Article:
However, as financial institutions and corporations have already signaled their intentions to switch their activities to other parts of Spain, an important variable in determining the net impact on the Spanish economy will be the magnitude of transfers between the regions, which could have an overall bearing on the wider economy, as pointed by Angel Talavera: "In order to evaluate the net effect on the Spanish economy, it will be essential to gauge how much of this impact is softened by transfers between regions (for example, tourists swapping Catalonia for other destinations in Spain or investment projects being relocated to other areas within the country).”
Although financial markets have jolted in response to the growing uncertainty, causing Spain’s 10-year bond yield to climb immediately after the vote and the IBEX 35 Index—which comprises the 35 most liquid stocks traded on the Spanish Stock Market—to fall, the deterioration has been relatively short-lived and nowhere near as damaging as seen during the Eurozone crisis. Moreover, recent events have failed to deter the euro, which remained resilient even after the Spanish government announced its intentions to trigger Article 155. Economists at Unicredit voiced the widely-held view among investors that the crisis is a domestic affair, which is expected to be contained and unlikely to manifest into a systemic risk for the Euro Area: “The market has correctly treated it [the Catalonian crisis] as a predominantly idiosyncratic risk for Spain that would not have wider consequences for the Eurozone. Any renewed flaring up of the situation would therefore be of more concern for Spanish spread levels than for the currency, where we expect the euro to hold up well”.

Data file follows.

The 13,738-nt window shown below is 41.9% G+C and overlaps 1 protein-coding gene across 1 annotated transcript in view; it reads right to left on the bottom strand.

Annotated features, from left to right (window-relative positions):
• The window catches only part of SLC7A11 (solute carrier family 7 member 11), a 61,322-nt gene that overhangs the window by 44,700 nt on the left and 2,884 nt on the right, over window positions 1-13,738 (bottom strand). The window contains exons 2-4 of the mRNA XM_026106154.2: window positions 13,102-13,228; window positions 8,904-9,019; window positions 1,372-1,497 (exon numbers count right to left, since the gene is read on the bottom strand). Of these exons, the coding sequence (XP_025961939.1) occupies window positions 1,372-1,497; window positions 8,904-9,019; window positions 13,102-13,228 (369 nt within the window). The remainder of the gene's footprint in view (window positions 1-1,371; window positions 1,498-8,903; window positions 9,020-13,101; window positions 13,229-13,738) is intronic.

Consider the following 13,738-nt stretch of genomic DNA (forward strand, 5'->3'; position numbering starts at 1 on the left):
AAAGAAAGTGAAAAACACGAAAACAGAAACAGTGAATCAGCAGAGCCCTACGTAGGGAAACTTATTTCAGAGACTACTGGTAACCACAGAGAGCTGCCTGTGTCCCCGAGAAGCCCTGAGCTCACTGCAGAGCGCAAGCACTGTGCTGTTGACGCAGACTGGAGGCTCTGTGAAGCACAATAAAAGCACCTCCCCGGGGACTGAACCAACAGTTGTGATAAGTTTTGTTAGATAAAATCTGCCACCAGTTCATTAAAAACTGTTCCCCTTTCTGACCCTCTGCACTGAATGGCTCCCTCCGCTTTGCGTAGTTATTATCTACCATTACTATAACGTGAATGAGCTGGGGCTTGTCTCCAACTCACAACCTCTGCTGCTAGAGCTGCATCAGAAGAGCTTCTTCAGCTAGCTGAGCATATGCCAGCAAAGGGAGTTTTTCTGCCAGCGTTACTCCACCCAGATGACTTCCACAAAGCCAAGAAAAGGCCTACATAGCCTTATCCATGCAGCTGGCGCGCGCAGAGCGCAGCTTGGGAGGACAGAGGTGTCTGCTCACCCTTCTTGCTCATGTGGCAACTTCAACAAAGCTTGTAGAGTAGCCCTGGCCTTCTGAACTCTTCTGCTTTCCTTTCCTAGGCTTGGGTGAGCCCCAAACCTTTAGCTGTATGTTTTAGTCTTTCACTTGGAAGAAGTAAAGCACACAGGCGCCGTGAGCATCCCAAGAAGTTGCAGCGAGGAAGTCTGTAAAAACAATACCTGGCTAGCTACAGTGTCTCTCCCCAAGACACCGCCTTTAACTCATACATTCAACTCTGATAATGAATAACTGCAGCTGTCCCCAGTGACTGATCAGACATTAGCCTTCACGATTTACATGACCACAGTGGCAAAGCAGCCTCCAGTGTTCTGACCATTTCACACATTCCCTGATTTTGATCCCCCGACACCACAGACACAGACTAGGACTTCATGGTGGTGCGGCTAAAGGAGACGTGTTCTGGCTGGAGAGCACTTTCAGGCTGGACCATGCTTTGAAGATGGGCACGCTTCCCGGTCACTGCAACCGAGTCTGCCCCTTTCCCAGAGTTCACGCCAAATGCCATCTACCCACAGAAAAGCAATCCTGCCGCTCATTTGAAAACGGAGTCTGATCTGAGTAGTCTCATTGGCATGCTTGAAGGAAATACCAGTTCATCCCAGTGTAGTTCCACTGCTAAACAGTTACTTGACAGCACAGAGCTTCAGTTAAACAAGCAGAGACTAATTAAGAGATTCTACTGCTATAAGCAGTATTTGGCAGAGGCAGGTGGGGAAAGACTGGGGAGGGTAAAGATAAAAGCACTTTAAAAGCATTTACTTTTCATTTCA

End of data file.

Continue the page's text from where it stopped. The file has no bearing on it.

While the Spanish government has recently cut its annual GDP growth forecast for the economy from 2.6% to 2.3% for 2018, citing political uncertainties in Catalonia, many analysts have held off from revising their current forecasts due to the dearth of substantive data on the impact of the turmoil. They envisage, however, downside risks to the outlook and have indicated that forecasts might be subject to downward revision in subsequent weeks. FocusEconomics panelists Oxford Economics, CEPREDE and BMI Research, among others, have refrained from revising down their current forecasts for now. Angela Talavera at Oxford Economics, states, “We want to avoid a knee-jerk reaction of cutting forecasts with such limited information available. […] But we are conscious that downside risks are increasing, so it is likely we will cut a few decimal points off our 2018 GDP forecast in the coming weeks”. Similarly, Julian Pérez Garcia, Economist at CEPREDE, explains: “As our main scenario does not include the effective independence we have not made any significant correction in our forecasts for current year and for 2018. Maybe, in coming months some downward revision for 2018 growth rate could be necessary […] but we don’t see any change higher than a couple of tenths.”
The high degree of uncertainty amid a rapidly changing political scene, coupled with limited data on how country-wide economic indicators have been affected by the political crisis, make it difficult to pinpoint changes to the outlook for the Spanish economy at this point in time, as reflected by panelists’ comments. This month’s FocusEconomics Consensus Forecast for the Spanish economy remains unchanged over last month’s forecast at 2.6% in 2018, and GDP growth is seen slowing to 2.2% in 2019.
Author: Nihad Ahmed, Economist